Gamekeeper escapes jail after admitting intentionally killing birds of prey

Gamekeeper escapes jail after admitting intentionally killing birds of prey.

Matthew Stroud, 46, of Weeting, appeared at Norwich Magistrates’ Court on 5th October 2022 and admitted to the intentional killing of six Common Buzzards and a single Northern Goshawk. Police found photos of the dead raptors, which he confessed later to killing, on his mobile phone.

Stroud was found guilty of a raft of charges.

  • Three counts of using poisoned bait on or before 19 August 2021 and 14 September 2021.
  • Six counts of killing a Common Buzzard (a non-Schedule 1 wild bird) at Weeting between 10 August and 14 September 2021.
  • One count of intentionally killing a Northern Goshawk (a Schedule 1 wild bird) at Weeting on or about 10 August 2021.
  • One count of possessing a regulated substance – Strychnine Hydrochloride – without a licence on 14 September 2021.
  • One count of possessing 4 shotguns to kill a Schedule 1 wild bird on 14 September 2021.
  • One count of releasing 3,400 Common Pheasants into the wild between 1 June and 14 September 2021 contrary to the Wildlife and Countryside Act 1981.
  • One count of incorrectly storing a biocidal product – Rentokil Phostoxin – on 14 September 2021 contrary to the Health and Safety at Work Act 1974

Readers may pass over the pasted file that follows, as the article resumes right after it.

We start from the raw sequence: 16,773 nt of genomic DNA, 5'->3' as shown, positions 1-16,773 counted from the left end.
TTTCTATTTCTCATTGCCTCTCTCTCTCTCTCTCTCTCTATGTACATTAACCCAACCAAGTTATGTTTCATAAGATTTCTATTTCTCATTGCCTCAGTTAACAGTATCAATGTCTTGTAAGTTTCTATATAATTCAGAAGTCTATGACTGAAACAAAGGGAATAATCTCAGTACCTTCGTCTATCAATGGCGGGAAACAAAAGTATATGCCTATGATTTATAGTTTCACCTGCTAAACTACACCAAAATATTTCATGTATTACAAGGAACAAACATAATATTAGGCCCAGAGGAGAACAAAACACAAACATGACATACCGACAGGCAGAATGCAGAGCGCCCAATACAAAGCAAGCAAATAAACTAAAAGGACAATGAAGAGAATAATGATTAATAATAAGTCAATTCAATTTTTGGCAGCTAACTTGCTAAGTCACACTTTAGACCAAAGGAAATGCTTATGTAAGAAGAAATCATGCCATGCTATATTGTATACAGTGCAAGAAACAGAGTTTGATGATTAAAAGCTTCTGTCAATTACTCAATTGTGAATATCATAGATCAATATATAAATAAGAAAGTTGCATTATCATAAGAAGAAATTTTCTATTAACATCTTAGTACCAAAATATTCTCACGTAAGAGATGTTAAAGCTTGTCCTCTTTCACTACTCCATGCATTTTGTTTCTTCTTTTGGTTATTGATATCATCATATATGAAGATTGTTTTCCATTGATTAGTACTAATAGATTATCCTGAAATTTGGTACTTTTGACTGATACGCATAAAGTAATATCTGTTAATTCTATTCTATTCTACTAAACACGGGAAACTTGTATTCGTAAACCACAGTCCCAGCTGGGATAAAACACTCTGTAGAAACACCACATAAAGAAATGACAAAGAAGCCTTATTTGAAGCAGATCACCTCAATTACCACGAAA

This is one of many incidents of raptor persecution identified on lowland pheasant and partridge shoots, which the RSPB says is an area of increasing concern. There is also evidence that large-scale releases of pheasant and partridge for shooting is having a detrimental impact on native wildlife.

In 2021 it became illegal to release gamebirds on or adjacent to an SPA without a licence, which Stroud had not sought, making him the first person to be prosecuted and convicted for this offence.

Ashley Petchey of the Crown Prosecution Service said: “This was a case where Mr Stroud has, while in his position as a gamekeeper, killed wild birds by shooting and poisoning. He has also released non-native species into a SSSI.

“The scale of the offences in this case demonstrates the lengths people will go to in order to persecute raptors.

“The Crown take all cases of raptor persecution seriously and where the full code test is met, bring offenders to justice.”

Stroud received a 12-month Community Order and was ordered to do 200 hours of unpaid work, fined £692 and ordered to pay costs of £145, compensation of £288.72 and a victim surcharge of £95. The court also ordered the forfeiture and destruction of all Stroud’s firearms, mobile phones and any chemicals.

Sentencing Stroud, magistrates said that he was lucky not to be jailed.

Mark Thomas Head of RSPB Investigations UK, commented: “It is difficult not to be disappointed with the outcome today considering the significance of the offences and combined efforts of the agencies involved. Laying poison baits out in the open is not only illegal but extremely dangerous and irresponsible. Baits like those being used at Fengate Farm present a deadly risk to any animal or person that might come across it. It is particularly troubling that this was happening on an SPA, a designated area where wildlife and nature should have the highest legal protection.”